Europe’s voters have shifted the political balance to the right. In France and Germany, traditionally the political power centers of the European Union, far-right parties are celebrating historic triumphs. How these tectonic shifts will affect political processes remains to be seen.

The leaders of the right-wing parties are notorious for their radical rhetoric. Finding consensus, a crucial virtue in cross-border European politics, is not one of their strengths. The European People’s Party, which includes Greece’s Nea Dimokratia, has made slight gains and can celebrate itself as an anchor of stability and political continuity, albeit in a changed political environment.

After election results are announced, it is customary for discussions to erupt about who the winners and losers are. With these elections, it is easier to agree on who the losers are. In the big picture, the biggest losers are the governments in France and Germany. Olaf Scholz and his Social Democratic Party recorded their worst result in a national election in the party’s history with 14%.

The SPD’s negative record is accompanied by a record win for the Alternative for Germany (AfD). The party, which had hit the headlines with various scandals, has emerged as the big winner. The fact that the far-right party is now the most popular in eastern Germany with 40% of the vote sends shockwaves through the political class and many liberal democrats at home and abroad. The right-wing parties in France have been just as successful as the far-right in eastern Germany, mobilizing 40% of the electorate for themselves.

This Sunday, the country experienced a two-fold political earthquake. On the one hand, the triumph of Marine Le Pen’s party marks the president’s most serious political defeat. No less dramatic is the announcement by the election loser that new national elections will be called at very short notice.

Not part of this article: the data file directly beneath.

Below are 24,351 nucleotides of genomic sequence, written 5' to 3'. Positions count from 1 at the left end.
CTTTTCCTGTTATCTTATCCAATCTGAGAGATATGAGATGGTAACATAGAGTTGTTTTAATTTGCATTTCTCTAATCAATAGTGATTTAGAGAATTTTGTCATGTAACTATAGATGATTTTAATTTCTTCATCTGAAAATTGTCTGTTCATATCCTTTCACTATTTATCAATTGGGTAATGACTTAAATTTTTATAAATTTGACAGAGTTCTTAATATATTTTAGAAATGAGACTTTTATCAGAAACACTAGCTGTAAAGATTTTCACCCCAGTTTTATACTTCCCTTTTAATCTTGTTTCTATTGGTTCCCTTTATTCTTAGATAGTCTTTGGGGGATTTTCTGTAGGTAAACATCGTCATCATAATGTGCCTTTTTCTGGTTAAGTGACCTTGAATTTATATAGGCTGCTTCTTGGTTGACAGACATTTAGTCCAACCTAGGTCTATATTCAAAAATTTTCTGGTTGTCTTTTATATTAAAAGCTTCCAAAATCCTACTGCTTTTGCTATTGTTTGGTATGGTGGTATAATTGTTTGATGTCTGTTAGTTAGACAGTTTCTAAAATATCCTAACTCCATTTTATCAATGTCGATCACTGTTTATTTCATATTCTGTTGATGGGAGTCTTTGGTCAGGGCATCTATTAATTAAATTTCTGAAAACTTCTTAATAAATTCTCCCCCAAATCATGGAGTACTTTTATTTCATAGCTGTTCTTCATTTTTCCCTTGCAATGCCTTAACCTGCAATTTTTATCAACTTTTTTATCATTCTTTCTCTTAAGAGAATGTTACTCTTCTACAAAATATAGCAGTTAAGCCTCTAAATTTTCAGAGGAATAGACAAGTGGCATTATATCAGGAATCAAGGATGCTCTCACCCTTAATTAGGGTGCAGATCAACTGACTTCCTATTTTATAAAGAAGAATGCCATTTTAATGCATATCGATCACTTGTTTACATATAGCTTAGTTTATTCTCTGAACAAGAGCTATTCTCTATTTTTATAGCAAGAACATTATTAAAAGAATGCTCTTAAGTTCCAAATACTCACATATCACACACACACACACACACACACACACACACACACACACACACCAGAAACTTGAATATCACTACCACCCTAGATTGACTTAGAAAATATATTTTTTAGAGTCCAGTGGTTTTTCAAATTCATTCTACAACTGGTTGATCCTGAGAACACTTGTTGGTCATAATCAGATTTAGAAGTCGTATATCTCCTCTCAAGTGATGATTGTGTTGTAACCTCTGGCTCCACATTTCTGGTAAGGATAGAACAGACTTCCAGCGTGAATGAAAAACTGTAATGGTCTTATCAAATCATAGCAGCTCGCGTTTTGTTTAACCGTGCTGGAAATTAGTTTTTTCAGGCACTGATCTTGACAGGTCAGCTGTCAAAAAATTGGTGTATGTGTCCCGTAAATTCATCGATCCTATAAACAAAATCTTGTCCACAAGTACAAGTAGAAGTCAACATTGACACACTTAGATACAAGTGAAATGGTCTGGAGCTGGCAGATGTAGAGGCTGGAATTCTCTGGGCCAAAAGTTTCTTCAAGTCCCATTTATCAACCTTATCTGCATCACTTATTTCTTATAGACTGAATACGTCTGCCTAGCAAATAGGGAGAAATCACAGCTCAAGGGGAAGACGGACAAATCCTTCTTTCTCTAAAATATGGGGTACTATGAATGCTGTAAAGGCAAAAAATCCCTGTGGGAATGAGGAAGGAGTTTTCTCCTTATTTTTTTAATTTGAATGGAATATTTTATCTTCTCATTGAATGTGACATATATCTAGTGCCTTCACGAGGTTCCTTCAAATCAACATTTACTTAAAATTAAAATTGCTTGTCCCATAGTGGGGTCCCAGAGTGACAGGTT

In his hour of need, Macron is seizing the initiative and taking a huge political risk. The weakened president is guided by the hope that voters will decide differently in national elections than in elections to the European Parliament. If Le Pen’s party also wins the upcoming elections, Macron will have to co-govern with the far-right in the future.

Such collaborations are nothing new in the Fifth Republic, but the differences in political programs will make governing in Paris even more difficult. Observers suggest that Macron may be embracing this scenario to ultimately disenchant the far-right party in the eyes of voters and damage Le Pen’s election chances in 2027.

In Brussels, political processes are not expected to become any easier over the next five years. This will become evident with the election of the new (and returning) President of the Commission, Ursula von der Leyen. Given the strength of the EPP and the foreseeable desire of the pro-European parties to unite, experts predict that von der Leyen will ultimately secure a majority in Parliament.

However, major new initiatives aimed at further developing the European Union are unlikely. The right-wing parties will seek to put the brakes on and assert their influence on particularly controversial issues, such as aid for Ukraine and migration. They can certainly refer to the electorate’s vote to justify their stance.

While we are not witnessing the end of the European project—that would be an exaggeration—the election outcomes represent a setback on the path to greater integration and solidarity on the continent.

Dr Ronald Meinardus is a Senior Research Fellow at the Hellenic Foundation for European and Foreign Policy (ELIAMEP) in Athens.